The significance of our visit to our Sisophon extended family could not have been emphasized more strongly than by their cancellation of the street food stall for two full days in our favour. The 25th December had been spent preparing and sharing a celebration meal starting at 5am and Boxing Day was to be no less special. A minibus had been hired to take us and several family members, friends and neighbours to Siem Reap 65km to the east.
We left before 8am and by mid-morning were chugging out of the dock into Tonle Sap lake, not in an amphibious minibus but in a chartered boat, heading for the floating Vietnamese village and a quiet picnic at anchor some distance off-shore. Unfortunately the last rainy season had not been as plentiful as usual and our plans to motor under the shade of the trees in a flooded forest had to be abandoned and we transferred, not in the chartered boat but the original minibus (do keep up!) to the Western Baray, a vast reservoir several kilometers away built 1,000 years ago during the height of the Angkor Empire. There we set up the picnic on a bamboo waterside verandah and enjoyed swimming and tubing in the warm murky water which could have been there for the whole thousand years judging by the colour, trying not to think too much about parasites and other noxious life forms. Although river and lake dwellers here swim and manage boats from an early age, this town family does not swim confidently and the inflated inner tubes were essential and much appreciated.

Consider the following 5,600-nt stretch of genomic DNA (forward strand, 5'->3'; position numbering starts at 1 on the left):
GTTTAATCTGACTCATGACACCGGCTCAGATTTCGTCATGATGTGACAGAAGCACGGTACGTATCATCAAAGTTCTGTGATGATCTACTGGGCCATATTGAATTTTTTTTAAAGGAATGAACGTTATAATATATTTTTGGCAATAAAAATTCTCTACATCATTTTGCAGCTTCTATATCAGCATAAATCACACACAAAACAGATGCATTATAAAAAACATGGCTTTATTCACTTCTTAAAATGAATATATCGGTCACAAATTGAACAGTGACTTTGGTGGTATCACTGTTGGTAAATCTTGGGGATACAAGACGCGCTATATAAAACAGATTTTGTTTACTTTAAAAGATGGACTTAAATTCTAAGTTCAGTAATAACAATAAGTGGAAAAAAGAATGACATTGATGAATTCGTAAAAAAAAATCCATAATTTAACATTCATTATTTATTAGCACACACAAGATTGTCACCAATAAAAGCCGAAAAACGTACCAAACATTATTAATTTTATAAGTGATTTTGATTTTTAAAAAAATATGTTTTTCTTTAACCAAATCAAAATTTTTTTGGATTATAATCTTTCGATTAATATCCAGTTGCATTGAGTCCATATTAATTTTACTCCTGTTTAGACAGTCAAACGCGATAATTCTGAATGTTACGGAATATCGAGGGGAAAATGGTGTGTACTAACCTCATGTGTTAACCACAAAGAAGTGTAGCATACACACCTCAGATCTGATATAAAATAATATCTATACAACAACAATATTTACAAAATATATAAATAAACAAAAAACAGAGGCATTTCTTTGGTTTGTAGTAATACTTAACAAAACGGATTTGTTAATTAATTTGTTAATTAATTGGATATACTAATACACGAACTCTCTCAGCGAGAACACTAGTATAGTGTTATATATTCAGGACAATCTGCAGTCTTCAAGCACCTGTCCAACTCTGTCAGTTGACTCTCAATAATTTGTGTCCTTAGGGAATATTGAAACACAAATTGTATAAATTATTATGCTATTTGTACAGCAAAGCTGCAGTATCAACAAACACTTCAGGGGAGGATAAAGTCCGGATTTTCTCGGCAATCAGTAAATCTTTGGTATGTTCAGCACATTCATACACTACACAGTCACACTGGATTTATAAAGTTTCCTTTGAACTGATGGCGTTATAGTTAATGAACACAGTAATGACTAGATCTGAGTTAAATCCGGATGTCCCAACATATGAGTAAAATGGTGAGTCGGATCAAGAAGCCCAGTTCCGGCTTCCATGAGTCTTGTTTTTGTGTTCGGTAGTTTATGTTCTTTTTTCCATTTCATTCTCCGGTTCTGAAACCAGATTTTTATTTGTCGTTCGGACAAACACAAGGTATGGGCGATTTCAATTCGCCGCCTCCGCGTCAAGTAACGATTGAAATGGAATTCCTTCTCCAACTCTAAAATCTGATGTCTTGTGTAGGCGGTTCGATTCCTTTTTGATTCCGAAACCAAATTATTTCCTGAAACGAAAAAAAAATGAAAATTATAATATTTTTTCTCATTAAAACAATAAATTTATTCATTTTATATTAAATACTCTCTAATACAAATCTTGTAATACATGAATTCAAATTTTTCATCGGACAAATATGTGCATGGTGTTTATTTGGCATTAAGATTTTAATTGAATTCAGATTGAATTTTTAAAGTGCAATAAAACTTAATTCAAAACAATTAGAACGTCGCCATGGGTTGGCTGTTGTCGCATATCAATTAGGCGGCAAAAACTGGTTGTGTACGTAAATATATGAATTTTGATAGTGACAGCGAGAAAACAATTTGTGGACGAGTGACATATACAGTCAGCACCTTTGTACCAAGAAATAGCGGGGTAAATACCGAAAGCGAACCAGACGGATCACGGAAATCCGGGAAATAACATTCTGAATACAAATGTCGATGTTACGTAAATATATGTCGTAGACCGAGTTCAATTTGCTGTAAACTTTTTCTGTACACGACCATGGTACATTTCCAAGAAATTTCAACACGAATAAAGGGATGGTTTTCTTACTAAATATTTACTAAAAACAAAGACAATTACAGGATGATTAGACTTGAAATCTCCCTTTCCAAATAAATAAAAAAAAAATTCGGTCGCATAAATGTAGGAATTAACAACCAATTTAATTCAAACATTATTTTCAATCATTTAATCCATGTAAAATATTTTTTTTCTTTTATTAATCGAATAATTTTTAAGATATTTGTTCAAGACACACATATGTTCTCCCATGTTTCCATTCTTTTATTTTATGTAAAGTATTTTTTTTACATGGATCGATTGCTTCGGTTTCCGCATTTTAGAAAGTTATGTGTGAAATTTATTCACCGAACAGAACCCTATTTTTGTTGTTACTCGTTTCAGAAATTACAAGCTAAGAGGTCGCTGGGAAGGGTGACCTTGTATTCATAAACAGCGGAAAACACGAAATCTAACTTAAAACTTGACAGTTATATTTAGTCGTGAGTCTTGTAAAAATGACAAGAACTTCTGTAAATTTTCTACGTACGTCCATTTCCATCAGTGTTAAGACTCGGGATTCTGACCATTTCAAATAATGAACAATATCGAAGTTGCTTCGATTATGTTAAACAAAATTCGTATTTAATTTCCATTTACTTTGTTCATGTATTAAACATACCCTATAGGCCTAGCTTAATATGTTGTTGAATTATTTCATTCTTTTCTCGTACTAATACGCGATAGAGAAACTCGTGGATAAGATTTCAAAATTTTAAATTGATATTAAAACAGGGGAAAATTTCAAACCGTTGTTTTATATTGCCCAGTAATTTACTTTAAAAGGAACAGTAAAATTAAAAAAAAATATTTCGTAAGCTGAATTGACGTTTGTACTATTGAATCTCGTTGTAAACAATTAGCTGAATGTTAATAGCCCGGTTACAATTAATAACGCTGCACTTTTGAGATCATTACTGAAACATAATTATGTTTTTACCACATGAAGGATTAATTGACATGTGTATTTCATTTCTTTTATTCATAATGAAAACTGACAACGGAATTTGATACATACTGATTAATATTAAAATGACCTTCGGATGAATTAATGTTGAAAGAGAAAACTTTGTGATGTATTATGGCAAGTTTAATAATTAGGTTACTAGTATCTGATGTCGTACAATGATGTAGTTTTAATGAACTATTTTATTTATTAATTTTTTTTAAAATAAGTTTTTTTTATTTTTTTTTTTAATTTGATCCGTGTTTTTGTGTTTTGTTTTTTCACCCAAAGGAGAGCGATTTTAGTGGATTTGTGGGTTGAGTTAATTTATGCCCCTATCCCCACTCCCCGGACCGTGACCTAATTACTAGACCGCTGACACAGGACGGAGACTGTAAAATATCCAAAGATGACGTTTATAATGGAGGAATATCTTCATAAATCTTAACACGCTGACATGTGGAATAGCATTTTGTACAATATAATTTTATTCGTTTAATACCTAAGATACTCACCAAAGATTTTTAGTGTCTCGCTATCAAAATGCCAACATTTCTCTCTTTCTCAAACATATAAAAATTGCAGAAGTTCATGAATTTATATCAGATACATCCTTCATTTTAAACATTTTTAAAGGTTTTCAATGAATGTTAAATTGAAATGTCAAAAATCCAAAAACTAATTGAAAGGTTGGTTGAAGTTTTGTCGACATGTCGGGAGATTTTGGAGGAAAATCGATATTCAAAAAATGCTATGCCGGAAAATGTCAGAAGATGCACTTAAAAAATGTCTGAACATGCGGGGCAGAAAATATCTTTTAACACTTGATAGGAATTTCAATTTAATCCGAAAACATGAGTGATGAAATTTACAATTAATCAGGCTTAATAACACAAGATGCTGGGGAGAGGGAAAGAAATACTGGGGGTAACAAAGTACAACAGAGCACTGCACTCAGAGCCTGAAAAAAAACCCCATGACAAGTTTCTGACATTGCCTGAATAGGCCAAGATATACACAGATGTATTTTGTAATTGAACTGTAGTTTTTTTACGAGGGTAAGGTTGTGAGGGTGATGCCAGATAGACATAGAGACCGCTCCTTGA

The religious customs of most Khmais were evident as soon as we reached Siem Reap before we set off on the Tonle Sap. The family visited the pagoda and paid homage to the buddha by burning incense sticks, praying for good health, safety, wealth and luck and rubbing and anointing the palms and feet of the bronze statue with water. It was hard for Chan Leap to understand our unwillingness to join in the full ceremony and difficult for us to explain to whom we pray and why good luck rituals are not part of our faith.
Our lazy afternoon passed all too quickly and before nightfall the tables were turned and we found ourselves bidding goodbye as we stayed and our friends departed. Siem Reap is a great magnet for tourists because of the World Heritage Site – the vast Angkor Park – but for us it has other attractions too, other friends and memories, and one of the world class Kantha Bopha children’s hospitals which we also plan to visit later in the week.
Meanwhile it’s time for private thoughts and bed and dreams and maybe some relaxation in the morning…